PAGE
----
[VIDEO] I Was in an Avalanche in the Revelstoke, BC Backcountry Today

Miles Clark | | AvalancheAvalanche

Report from January 18, 2022

I was caught in an avalanche in the Revelstoke BC backcountry.

I had just skied the same run about 10′ to the right and my guard was 100% down.

Honestly, I didn’t even think about avalanches before dropping into this line.

I felt like we’d already made our assessment and the snow was stable enough to ski this zone.

There were also tracks everywhere luring me into a false sense of security.

I was wrong.

I ripped out a 10″ deep, 50′ wide class 1 avalanche that took me for a 200′ ride.

I was able to stay over my skis and ski out of the avalanche.

I was able to pull my avalanche airbag backpack while in the slide.

The experience was harrowing. I got going damn fast and snow was starting to come up over my body and splash my face. I was able to stay calm and focused on escaping the avalanche.

To me, it felt huge and scary and like I was going to be buried if I didn’t release from the avalanche.

Today was a lesson learned.

I’m going to try to always keep my guard up and always reassess every slope before I drop in.

Thanks to my strong partners today for being ready to rock in every situation.

I have 2 different perspectives of the avalanche in this post – forward and backwards for learning.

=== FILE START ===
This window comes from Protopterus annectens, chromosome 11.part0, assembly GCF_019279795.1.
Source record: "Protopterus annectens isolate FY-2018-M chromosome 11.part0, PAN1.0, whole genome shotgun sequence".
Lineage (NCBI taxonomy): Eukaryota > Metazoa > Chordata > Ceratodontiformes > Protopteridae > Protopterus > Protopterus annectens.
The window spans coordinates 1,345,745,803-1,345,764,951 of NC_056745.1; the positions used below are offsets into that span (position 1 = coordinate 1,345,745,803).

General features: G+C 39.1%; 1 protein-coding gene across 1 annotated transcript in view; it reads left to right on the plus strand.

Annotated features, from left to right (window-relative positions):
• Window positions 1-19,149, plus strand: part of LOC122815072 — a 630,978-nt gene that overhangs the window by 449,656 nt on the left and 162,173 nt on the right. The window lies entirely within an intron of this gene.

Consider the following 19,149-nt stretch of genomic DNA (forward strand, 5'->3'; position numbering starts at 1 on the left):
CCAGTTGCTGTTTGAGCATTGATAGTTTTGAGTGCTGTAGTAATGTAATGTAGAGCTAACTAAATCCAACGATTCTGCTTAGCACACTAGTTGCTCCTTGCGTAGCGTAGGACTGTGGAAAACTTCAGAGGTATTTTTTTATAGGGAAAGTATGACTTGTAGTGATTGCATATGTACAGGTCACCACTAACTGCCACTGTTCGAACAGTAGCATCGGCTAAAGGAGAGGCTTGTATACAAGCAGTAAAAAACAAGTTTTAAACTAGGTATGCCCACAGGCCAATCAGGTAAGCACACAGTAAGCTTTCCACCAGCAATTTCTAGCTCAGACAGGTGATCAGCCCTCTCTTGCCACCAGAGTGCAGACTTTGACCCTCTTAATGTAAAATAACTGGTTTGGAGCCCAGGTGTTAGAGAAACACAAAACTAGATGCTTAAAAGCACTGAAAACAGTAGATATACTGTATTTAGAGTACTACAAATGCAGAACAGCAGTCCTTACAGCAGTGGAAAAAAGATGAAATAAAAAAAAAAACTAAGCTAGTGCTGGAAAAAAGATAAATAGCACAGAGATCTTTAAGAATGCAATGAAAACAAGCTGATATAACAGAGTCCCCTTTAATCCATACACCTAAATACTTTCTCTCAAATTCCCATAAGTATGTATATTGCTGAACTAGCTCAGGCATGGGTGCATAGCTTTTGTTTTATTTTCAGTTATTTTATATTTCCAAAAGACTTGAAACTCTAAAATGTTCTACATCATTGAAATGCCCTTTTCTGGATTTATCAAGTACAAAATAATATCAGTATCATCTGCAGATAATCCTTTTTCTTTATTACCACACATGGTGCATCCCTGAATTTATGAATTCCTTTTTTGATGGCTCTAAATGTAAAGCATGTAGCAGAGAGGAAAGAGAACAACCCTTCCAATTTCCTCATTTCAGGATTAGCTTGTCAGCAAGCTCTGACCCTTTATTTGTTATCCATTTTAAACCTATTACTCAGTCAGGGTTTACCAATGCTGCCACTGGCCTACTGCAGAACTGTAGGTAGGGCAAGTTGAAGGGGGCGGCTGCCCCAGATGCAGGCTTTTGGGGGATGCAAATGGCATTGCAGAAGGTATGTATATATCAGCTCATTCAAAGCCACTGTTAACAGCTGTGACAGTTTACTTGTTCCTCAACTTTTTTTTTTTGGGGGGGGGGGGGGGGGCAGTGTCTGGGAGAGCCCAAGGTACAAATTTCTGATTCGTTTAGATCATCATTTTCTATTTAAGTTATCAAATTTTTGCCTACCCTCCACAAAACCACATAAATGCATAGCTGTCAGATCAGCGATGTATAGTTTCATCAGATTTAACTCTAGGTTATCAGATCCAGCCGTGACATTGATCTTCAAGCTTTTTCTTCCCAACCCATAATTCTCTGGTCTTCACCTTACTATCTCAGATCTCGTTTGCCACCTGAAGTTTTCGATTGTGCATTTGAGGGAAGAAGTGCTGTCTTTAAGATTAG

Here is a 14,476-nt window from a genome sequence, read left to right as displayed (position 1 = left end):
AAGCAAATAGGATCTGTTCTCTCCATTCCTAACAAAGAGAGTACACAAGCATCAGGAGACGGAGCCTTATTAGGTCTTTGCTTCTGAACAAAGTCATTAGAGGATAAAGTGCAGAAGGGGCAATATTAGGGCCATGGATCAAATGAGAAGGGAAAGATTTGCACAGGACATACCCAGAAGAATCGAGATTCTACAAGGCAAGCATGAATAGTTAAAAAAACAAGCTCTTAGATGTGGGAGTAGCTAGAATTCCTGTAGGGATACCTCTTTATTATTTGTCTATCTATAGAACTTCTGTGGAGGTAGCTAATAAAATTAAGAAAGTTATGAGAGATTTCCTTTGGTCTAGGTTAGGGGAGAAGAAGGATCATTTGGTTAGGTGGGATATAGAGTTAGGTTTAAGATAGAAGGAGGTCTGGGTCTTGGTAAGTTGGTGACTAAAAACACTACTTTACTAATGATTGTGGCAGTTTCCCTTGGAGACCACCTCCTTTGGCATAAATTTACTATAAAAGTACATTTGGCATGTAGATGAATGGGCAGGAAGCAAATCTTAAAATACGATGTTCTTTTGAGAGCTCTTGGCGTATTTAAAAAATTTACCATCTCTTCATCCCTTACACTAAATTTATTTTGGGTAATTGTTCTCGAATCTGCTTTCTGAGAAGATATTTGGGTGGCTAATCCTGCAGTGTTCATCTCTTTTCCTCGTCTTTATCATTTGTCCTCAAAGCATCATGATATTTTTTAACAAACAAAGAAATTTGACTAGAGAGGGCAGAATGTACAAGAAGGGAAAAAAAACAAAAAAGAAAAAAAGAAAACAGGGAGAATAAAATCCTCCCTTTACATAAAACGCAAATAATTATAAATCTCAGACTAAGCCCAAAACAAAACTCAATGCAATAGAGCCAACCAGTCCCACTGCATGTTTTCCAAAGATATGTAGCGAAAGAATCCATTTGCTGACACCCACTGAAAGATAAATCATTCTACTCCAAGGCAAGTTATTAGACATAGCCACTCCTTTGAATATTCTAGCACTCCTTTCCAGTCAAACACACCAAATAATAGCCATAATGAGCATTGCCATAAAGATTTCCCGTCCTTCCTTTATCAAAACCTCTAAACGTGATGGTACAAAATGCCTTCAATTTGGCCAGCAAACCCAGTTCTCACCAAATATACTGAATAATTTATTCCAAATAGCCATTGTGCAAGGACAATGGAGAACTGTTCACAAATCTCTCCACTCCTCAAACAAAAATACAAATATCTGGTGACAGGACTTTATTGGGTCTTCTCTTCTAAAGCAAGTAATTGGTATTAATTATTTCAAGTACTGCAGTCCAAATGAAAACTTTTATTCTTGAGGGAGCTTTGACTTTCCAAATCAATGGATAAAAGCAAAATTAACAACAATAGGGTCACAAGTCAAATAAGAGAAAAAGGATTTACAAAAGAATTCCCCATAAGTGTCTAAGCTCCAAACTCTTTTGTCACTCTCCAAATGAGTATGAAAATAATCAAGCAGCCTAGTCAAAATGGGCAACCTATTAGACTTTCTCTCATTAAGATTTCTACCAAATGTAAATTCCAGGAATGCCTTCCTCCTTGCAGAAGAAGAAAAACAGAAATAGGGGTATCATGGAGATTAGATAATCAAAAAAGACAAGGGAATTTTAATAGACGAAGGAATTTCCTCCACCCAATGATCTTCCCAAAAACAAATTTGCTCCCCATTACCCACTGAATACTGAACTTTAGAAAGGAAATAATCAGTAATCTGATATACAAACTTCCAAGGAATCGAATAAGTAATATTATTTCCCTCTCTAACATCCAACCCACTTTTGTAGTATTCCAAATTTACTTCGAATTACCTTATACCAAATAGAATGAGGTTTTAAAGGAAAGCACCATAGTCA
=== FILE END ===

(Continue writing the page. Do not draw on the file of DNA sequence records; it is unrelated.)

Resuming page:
The avalanche I was caught in.

Related Articles

12 thoughts on “[VIDEO] I Was in an Avalanche in the Revelstoke, BC Backcountry Today

  1. Thanks for the kind words, Myles. I don’t think the airbag did anything in this situation as I was still over my skis and sitting up and I don’t thing the bag was interacting with the snow. Glad I had it tho! thx

  2. Glad you are okay! Yes lots of people riding Kokanee bowl that day (myself included) which lead to a false sense of security. Did you feel like the airbag help keep you afloat or do you think without it you may of been buried? Thanks for posting! Myles

  3. Miles, I’m glad that you came thru in style. And what do I know? Next to nothing except what I saw in your video. Perhaps that little clump of vegetation you skied to had been acting like a snow fence contributing to localized loading and weak snowpack structure. Rollovers, rockbands, and vegetation are suspect in my book. Just a thought.

  4. Regardless of whether “professional skier and guide” was in reference to the comment’s author or to Miles, are you disputing that the use of pole straps in avalanche terrain can present a hazard? Being a transplant or not is irrelevant; it’s simply safer to avoid pole straps when skiing potential avalanche slopes or trees.

  5. Don’t listen to the ‘professional skier and guide,’ he’s probably a transplant, ugh.
    Colorado that’s called a sluff and you handled it perfect.

  6. Did you create a MIN report on Avalanche Canada? I couldn’t find it. Would be helpful for others to know exactly where in the backcountry this occurred.

  7. Glad you’re alright. Sharing lessons learned is important. I was surprised to see you wearing pole straps. As a professional skier and guide, I would have thought you would know how dangerous pole straps are in avalanche terrain. Remember folks, pole straps around your wrists can cause your arms to be pulled by the avalanche. This means you can’t “swim” out of the slide or use your hands to protect your airway and get a hand up when the slide comes to a stop.

Got an opinion? Let us know...